The population of Afghanistan is estimated to be 25 million. It is a dry, mountainous country situated in South-central Asia, with Pakistan to the east, and Iran to the west.
In 1964, the Afghan Constitution was established, and with it, women's first entry into the National Assembly.
Before the Taliban came to power, 50% of students, 60% of university teachers, 70% of school teachers, 50% of civilian government workers, and 40% of doctors in Kabul were women.
Today all universities are closed to women. Girls are not allowed to attend school after the age of eight. Most women are not allowed to earn money. Women are not allowed to receive medical treatment from male physicians, while most female doctors and nurses are prohibited from working.
Women are not allowed to leave their houses without being escorted by a close male relative. They are forced to wear a hot, heavy burqua, which covers them entirely, whenever they leave the home. They must paint the windows of their houses so they cannot be seen from the outside.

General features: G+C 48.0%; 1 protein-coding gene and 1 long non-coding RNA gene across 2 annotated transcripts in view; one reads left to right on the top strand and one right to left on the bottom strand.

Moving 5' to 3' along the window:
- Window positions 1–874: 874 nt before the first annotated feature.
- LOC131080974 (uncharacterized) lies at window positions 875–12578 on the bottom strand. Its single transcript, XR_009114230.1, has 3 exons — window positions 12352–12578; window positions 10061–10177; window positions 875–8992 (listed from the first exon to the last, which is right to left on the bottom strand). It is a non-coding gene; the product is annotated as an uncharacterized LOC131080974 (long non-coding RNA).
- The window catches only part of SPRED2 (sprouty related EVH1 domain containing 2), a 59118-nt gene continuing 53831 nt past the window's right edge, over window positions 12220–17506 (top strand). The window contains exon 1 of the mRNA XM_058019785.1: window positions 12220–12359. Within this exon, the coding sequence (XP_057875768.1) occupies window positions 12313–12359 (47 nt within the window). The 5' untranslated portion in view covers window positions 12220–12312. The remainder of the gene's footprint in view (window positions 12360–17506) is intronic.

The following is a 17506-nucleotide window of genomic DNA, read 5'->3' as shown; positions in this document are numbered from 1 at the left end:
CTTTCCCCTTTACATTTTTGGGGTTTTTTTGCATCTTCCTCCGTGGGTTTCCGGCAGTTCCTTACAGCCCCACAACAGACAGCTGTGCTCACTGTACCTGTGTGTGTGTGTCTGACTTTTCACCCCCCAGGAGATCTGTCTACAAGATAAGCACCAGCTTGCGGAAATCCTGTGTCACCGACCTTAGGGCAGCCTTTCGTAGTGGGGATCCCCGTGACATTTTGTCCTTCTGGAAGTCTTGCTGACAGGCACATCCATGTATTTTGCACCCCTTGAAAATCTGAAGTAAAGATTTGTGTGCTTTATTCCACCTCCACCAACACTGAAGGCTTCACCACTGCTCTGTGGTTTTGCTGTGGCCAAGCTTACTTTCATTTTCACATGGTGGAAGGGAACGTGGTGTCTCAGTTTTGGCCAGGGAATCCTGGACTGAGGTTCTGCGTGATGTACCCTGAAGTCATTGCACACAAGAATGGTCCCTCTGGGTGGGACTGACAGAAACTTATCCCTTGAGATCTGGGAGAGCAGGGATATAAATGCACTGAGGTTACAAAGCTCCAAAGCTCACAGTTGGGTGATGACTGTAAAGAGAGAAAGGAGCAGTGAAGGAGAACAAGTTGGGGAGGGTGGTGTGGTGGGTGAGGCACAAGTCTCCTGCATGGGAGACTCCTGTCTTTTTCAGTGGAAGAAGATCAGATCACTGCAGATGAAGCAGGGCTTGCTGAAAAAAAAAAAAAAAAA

Women and girls throughout the country are subjected to rape, kidnapping, and forced marriage. A growing number of women and girls are made slaves through sex trafficking.
According to a report by Physicians for Human Rights, an estimated 97 % of women in Afghanistan are suffering from major depression, 86% have significant symptoms of anxiety, and nearly 25% frequently think of committing suicide.
Some 20,000 women and children internally displaced in Afghanistan are facing death due to a lack of urgently needed medicine and food.
Educated women and those working for education and welfare of Afghan women and children have been targeted by Afghan armed groups operating in Pakistan. In 1987, Meena Keshwar Kamal, the founding leader of the Revolutionary Association of Women of Afghanistan (RAWA), was assassinated along with 2 of her family members.
The pattern of death threats, detentions, and assassinations continue against women working with refugees in Pakistan. Members of RAWA are particularly at risk of attack. RAWA's leaders continue to receive death threats from Afghan warring factions, and several of them have had to go into hiding in fear for their lives.
(main sources: The Feminist Majority Foundation and Amnesty International)